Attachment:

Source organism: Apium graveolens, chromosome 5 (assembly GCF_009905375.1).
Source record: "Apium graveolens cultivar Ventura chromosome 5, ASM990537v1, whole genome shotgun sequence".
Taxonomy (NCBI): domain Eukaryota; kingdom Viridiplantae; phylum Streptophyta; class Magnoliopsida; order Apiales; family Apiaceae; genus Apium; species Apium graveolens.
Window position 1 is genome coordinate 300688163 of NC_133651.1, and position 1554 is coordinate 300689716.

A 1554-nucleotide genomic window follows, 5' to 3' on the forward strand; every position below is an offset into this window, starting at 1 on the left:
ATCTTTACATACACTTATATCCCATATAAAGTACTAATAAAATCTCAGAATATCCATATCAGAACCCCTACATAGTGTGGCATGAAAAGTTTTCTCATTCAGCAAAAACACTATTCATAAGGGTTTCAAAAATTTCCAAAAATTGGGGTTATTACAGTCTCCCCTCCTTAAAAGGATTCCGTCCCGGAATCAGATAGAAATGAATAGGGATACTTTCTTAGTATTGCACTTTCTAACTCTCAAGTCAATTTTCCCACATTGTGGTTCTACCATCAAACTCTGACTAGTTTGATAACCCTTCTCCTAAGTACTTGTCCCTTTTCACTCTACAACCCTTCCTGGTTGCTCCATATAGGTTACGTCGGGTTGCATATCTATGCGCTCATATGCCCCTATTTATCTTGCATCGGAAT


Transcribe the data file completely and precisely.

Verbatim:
Source organism: Apium graveolens, chromosome 5 (assembly GCF_009905375.1).
Source record: "Apium graveolens cultivar Ventura chromosome 5, ASM990537v1, whole genome shotgun sequence".
Taxonomy (NCBI): domain Eukaryota; kingdom Viridiplantae; phylum Streptophyta; class Magnoliopsida; order Apiales; family Apiaceae; genus Apium; species Apium graveolens.
Window position 1 is genome coordinate 300688163 of NC_133651.1, and position 1554 is coordinate 300689716.

A 1554-nucleotide genomic window follows, 5' to 3' on the forward strand; every position below is an offset into this window, starting at 1 on the left:
ATCTTTACATACACTTATATCCCATATAAAGTACTAATAAAATCTCAGAATATCCATATCAGAACCCCTACATAGTGTGGCATGAAAAGTTTTCTCATTCAGCAAAAACACTATTCATAAGGGTTTCAAAAATTTCCAAAAATTGGGGTTATTACAGTCTCCCCTCCTTAAAAGGATTCCGTCCCGGAATCAGATAGAAATGAATAGGGATACTTTCTTAGTATTGCACTTTCTAACTCTCAAGTCAATTTTCCCACATTGTGGTTCTACCATCAAACTCTGACTAGTTTGATAACCCTTCTCCTAAGTACTTGTCCCTTTTCACTCTACAACCCTTCCTGGTTGCTCCATATAGGTTACGTCGGGTTGCATATCTATGCGCTCATATGCCCCTATTTATCTTGCATCGGAAT